two Caucasus Hunter Gatherers (CHG)9 206 are less extreme along PC1 than the Mesolithic and
207 Neolithic individuals from Iran, while individuals from Chalcolithic Anatolia, Iran, and
208 Armenia, and Bronze Age Armenia occupy intermediate positions. Qualitatively, the PCA
209 has the appearance of a quadrangle whose four corners are some of the oldest samples:
210 bottom-left: Western Hunter Gatherers (WHG), top-left: Eastern Hunter Gatherers (EHG),
211 bottom-right: Neolithic Levant and Natufians, top-right: Neolithic Iran. This suggests the
212 hypothesis that diverse ancient West Eurasians can be modelled as mixtures of as few as four streams of ancestry related to these populations, which we confirmed using qpWave7
214 (Supplementary Information, section 7).
215 We computed squared allele frequency differentiation between all pairs of ancient West
Eurasians29 216 (Methods; Fig. 3; Extended Data Fig. 3), and found that the populations at the
217 four corners of the quadrangle had differentiation of FST=0.08-0.15, comparable to the value
218 of 0.09-0.13 seen between present-day West Eurasians and East Asians (Han)
219 (Supplementary Data Table 3). In contrast, by the Bronze Age, genetic differentiation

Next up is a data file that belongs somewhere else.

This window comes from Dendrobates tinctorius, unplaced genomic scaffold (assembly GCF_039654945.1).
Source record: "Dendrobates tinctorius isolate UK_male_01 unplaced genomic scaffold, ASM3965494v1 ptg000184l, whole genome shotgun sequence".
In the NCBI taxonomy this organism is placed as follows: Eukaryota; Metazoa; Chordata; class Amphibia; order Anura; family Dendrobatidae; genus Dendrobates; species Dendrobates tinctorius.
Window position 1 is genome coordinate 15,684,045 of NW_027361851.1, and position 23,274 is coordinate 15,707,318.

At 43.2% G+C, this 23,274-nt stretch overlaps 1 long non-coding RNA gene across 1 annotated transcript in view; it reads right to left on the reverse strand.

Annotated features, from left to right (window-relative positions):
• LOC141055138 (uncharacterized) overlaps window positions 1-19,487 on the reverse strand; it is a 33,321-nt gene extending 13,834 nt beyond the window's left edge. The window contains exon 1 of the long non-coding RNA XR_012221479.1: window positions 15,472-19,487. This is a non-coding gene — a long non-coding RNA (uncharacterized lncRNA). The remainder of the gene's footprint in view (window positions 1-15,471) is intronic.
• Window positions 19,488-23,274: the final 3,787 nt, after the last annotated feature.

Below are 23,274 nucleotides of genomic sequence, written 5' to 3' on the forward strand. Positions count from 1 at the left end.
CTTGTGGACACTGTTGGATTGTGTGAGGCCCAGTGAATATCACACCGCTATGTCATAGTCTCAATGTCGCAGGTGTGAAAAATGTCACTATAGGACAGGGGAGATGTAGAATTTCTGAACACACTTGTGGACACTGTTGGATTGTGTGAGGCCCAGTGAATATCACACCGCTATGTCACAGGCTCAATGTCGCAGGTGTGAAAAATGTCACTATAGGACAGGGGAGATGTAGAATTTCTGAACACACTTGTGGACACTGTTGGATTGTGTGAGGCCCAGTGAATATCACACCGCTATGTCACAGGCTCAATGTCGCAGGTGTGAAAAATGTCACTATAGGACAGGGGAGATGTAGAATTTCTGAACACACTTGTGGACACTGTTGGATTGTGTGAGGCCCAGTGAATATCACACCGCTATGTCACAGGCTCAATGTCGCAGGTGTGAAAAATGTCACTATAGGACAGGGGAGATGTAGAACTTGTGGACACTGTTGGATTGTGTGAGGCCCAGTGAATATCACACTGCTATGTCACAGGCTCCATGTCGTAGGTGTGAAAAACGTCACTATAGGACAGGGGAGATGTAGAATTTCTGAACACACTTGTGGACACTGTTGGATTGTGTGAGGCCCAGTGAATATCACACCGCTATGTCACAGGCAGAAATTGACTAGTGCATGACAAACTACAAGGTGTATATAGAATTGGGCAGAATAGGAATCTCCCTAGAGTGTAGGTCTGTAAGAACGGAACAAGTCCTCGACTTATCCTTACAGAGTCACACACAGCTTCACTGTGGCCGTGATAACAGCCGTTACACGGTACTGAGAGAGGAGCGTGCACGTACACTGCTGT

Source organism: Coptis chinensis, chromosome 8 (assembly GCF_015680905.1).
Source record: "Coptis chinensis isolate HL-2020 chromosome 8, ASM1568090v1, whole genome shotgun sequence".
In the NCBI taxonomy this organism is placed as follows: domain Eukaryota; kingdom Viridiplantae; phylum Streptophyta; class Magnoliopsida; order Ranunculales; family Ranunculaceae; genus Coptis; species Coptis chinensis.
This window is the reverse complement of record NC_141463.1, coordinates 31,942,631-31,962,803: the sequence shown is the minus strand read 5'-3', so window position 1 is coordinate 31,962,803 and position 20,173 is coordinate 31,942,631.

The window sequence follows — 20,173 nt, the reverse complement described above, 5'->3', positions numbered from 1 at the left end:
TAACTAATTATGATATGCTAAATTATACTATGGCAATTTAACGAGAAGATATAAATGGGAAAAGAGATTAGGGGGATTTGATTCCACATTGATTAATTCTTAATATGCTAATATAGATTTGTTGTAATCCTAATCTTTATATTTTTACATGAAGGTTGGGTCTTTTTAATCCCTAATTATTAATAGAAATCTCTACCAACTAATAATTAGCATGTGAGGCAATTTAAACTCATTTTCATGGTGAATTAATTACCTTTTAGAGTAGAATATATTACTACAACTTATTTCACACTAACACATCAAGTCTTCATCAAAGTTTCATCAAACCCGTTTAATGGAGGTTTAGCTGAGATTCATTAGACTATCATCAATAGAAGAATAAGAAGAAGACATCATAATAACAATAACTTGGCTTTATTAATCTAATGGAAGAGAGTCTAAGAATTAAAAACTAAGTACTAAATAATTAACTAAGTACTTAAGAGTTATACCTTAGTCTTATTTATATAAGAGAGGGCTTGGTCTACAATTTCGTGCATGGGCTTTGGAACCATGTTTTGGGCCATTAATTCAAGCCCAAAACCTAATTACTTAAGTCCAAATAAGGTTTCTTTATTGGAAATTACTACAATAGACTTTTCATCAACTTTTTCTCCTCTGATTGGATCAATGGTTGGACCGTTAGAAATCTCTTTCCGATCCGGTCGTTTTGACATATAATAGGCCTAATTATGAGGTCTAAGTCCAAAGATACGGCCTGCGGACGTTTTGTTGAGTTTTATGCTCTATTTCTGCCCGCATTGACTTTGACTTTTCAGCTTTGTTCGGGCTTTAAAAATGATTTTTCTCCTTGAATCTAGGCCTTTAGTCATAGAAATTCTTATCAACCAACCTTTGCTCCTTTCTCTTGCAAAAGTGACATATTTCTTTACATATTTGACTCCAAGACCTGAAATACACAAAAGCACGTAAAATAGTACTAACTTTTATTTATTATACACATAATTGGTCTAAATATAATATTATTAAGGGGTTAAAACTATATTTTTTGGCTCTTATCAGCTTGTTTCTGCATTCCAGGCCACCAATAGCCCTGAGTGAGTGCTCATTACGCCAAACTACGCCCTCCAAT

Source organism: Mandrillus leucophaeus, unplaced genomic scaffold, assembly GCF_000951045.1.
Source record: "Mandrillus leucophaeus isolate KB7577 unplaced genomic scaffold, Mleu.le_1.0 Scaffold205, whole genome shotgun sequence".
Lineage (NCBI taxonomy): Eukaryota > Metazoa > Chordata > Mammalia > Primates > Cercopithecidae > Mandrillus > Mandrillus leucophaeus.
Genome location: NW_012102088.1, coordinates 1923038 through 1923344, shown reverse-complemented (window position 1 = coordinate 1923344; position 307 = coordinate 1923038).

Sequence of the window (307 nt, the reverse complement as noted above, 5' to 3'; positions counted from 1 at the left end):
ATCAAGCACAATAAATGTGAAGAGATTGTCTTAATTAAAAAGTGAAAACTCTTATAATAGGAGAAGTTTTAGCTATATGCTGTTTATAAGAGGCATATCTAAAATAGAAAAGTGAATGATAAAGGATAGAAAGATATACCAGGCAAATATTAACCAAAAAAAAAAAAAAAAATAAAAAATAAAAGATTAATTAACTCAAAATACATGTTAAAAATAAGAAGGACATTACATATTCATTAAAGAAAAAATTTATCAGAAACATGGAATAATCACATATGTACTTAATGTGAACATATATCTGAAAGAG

220 between pairs of West Eurasian populations had reached its present-day low levels (Fig. 3):
221 today, FST is ≤0.025 for 95% of the pairs of West Eurasian populations and ≤0.046 for all
222 pairs. These results point to a demographic process that established high differentiation
223 across West Eurasia and then reduced this differentiation over time.


Onur Dincer said...


Davidski is right. West Eurasians, whether in Europe or the Near East and whether with or without the Basal Eurasian admixture, have been a distinct modern human group from East Eurasians since more than 40,000 years ago. Looking at all the available modern human ancient genome results or just the results of this analysis of Davidski will show that to be so.

andrew said...


"West Eurasians, whether in Europe or the Near East and whether with or without the Basal Eurasian admixture, have been a distinct modern human group from East Eurasians since more than 40,000 years ago."

So what?

Today, the FST between Europeans and East Asians was about 0.100.

Then, the FST between Iranian farmers and Levantine farmers was about 0.100.

This is not inconsistent with West Eurasians being closer to each other than West Eurasians were from East Eurasians. Perhaps the FST between WHG and East Asians at the time was 0.200? Also, FST isn't additive.

You can also have a triangular relationship as well. It is perfectly possible for every combination of Iranian farmers, Levantine farmers and East Asians at a given time to have an FST of 0.100 from each other.

Onur Dincer said...


West Eurasians today are not genetically closer to East Eurasians than they were during the Upper Paleolithic, Mesolithic, Neolithic or more recent pre-modern times, because in all these times West Eurasians have been by and large mixing among themselves rather than with other races.